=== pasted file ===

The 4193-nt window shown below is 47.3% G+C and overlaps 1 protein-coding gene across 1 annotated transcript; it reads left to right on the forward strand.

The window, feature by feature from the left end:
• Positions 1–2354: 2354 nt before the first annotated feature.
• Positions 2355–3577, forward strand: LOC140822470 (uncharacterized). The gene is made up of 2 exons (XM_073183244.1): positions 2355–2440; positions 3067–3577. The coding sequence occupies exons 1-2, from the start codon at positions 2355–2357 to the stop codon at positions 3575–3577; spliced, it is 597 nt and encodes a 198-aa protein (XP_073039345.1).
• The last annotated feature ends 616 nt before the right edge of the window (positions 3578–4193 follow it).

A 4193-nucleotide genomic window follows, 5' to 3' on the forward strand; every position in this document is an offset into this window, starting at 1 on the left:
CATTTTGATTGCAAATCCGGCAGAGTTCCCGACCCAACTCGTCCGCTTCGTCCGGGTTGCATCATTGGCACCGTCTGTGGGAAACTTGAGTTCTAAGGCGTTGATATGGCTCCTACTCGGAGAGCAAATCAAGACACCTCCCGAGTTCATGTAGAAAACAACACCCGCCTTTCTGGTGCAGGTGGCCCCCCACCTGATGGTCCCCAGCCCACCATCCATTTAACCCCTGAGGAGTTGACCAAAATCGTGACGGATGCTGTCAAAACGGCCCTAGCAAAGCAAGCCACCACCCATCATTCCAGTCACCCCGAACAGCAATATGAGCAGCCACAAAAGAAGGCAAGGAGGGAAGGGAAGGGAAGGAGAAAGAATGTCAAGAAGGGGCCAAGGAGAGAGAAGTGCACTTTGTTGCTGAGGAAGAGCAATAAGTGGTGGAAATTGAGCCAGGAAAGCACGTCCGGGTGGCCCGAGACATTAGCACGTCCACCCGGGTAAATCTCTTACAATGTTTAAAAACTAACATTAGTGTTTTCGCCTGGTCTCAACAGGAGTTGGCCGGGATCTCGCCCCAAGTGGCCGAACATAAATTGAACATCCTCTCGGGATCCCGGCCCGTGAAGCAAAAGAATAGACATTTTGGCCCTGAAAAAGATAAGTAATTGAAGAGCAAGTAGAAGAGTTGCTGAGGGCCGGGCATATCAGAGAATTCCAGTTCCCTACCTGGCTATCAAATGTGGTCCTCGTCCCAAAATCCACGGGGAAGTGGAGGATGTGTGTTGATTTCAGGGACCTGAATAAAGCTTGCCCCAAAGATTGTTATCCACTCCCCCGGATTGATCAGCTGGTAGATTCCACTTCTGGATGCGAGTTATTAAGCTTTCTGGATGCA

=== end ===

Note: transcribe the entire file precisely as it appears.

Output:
The 4193-nt window shown below is 47.3% G+C and overlaps 1 protein-coding gene across 1 annotated transcript; it reads left to right on the forward strand.

The window, feature by feature from the left end:
• Positions 1–2354: 2354 nt before the first annotated feature.
• Positions 2355–3577, forward strand: LOC140822470 (uncharacterized). The gene is made up of 2 exons (XM_073183244.1): positions 2355–2440; positions 3067–3577. The coding sequence occupies exons 1-2, from the start codon at positions 2355–2357 to the stop codon at positions 3575–3577; spliced, it is 597 nt and encodes a 198-aa protein (XP_073039345.1).
• The last annotated feature ends 616 nt before the right edge of the window (positions 3578–4193 follow it).

A 4193-nucleotide genomic window follows, 5' to 3' on the forward strand; every position in this document is an offset into this window, starting at 1 on the left:
CATTTTGATTGCAAATCCGGCAGAGTTCCCGACCCAACTCGTCCGCTTCGTCCGGGTTGCATCATTGGCACCGTCTGTGGGAAACTTGAGTTCTAAGGCGTTGATATGGCTCCTACTCGGAGAGCAAATCAAGACACCTCCCGAGTTCATGTAGAAAACAACACCCGCCTTTCTGGTGCAGGTGGCCCCCCACCTGATGGTCCCCAGCCCACCATCCATTTAACCCCTGAGGAGTTGACCAAAATCGTGACGGATGCTGTCAAAACGGCCCTAGCAAAGCAAGCCACCACCCATCATTCCAGTCACCCCGAACAGCAATATGAGCAGCCACAAAAGAAGGCAAGGAGGGAAGGGAAGGGAAGGAGAAAGAATGTCAAGAAGGGGCCAAGGAGAGAGAAGTGCACTTTGTTGCTGAGGAAGAGCAATAAGTGGTGGAAATTGAGCCAGGAAAGCACGTCCGGGTGGCCCGAGACATTAGCACGTCCACCCGGGTAAATCTCTTACAATGTTTAAAAACTAACATTAGTGTTTTCGCCTGGTCTCAACAGGAGTTGGCCGGGATCTCGCCCCAAGTGGCCGAACATAAATTGAACATCCTCTCGGGATCCCGGCCCGTGAAGCAAAAGAATAGACATTTTGGCCCTGAAAAAGATAAGTAATTGAAGAGCAAGTAGAAGAGTTGCTGAGGGCCGGGCATATCAGAGAATTCCAGTTCCCTACCTGGCTATCAAATGTGGTCCTCGTCCCAAAATCCACGGGGAAGTGGAGGATGTGTGTTGATTTCAGGGACCTGAATAAAGCTTGCCCCAAAGATTGTTATCCACTCCCCCGGATTGATCAGCTGGTAGATTCCACTTCTGGATGCGAGTTATTAAGCTTTCTGGATGCA